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The H-T is responsible for what the H-T publishes.

By Scott Tibbs, February 17, 2010

In an article about Marty Hawk's announcement that she is running for re-election this year, the Herald-Times reported that "Hawk, who first began serving on the council in 1988, serves in District 3."

This is a classic example of something that is factually correct, and yet not true.

Hawk did serve on the county council starting in 1988, but she was not re-elected in 1992. She did not run again until 1998, when she was elected in District 3. She was re-elected in 2002 and 2006. The statement that Hawk "began serving on the council in 1988" would lead any reasonable person to believe she has served continuously since 1988. That is not true. She has served (admirably, by the way) 16 years, not 22 years.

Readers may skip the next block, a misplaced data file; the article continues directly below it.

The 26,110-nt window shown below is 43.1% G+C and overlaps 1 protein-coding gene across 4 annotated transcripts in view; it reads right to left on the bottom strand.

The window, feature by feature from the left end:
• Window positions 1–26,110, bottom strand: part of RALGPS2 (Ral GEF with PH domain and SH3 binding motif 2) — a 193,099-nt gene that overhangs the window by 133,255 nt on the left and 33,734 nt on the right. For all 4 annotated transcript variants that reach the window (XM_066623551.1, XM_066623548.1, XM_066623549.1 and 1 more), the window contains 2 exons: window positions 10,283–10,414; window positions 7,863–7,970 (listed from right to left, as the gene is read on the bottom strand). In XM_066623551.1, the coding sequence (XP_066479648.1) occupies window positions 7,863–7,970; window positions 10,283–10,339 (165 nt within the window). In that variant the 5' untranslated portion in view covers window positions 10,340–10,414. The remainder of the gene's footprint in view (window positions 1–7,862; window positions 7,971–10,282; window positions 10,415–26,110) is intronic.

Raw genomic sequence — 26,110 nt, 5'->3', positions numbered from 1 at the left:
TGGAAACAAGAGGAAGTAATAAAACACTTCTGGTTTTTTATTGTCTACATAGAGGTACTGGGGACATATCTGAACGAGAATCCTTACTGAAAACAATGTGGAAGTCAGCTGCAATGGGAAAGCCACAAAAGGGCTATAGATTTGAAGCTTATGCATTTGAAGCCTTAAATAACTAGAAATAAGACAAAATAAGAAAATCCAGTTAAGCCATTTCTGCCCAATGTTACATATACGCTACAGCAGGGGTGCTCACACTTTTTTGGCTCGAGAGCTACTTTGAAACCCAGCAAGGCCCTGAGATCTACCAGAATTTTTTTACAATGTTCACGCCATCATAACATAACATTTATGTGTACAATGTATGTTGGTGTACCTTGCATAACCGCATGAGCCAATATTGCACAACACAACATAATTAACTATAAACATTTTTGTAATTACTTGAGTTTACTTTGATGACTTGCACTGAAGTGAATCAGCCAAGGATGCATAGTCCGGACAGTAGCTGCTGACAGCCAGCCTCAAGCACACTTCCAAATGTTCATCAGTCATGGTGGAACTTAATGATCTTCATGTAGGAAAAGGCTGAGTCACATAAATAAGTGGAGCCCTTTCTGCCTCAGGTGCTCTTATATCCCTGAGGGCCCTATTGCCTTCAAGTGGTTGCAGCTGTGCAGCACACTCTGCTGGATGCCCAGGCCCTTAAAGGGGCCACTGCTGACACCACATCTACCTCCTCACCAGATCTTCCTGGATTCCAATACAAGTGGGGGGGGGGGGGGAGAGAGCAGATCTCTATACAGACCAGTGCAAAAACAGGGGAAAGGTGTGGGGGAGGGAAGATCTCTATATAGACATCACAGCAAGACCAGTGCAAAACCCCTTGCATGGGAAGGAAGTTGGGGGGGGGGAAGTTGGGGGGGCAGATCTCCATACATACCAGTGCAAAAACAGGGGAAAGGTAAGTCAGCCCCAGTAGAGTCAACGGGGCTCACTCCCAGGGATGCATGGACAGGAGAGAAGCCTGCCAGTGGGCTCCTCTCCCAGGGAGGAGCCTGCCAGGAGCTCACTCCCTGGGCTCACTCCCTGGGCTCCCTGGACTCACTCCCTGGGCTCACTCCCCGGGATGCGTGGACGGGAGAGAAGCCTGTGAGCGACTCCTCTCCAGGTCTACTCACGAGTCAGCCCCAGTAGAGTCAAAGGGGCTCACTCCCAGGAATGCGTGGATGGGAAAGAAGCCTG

This error should never have been published, especially since it is so easily fact-checked. The statement, while factually correct, was sloppily written and would have been much better had the reporter wrote "Hawk served from 1988 to 1993 and from 1999 to present," or something to that effect.

Predictably, Leftists attacked me when I pointed this out in the comments, whining that Hawk's 2006 campaign site contains the statement that "since 1988 Marty has served on the Monroe County Council." Of course, Hawk's site also states that she had served for 13 years, making it obvious that she did not serve continually from 1988 to 2006.

Ultimately, the H-T is responsible for what the H-T publishes.

If I told a reporter it is 100 degrees outside today and the H-T published that in tomorrow's paper, the H-T is at fault for printing the factual error. It is my error too, of course, but that does not absolve the Herald-Times of the responsibility to engage in basic fact-checking. You know - the basic job of a journalist. If the "reporters" at 1900 South Walnut were actually doing their job, this misleading statement would never have been published no matter what Hawk said.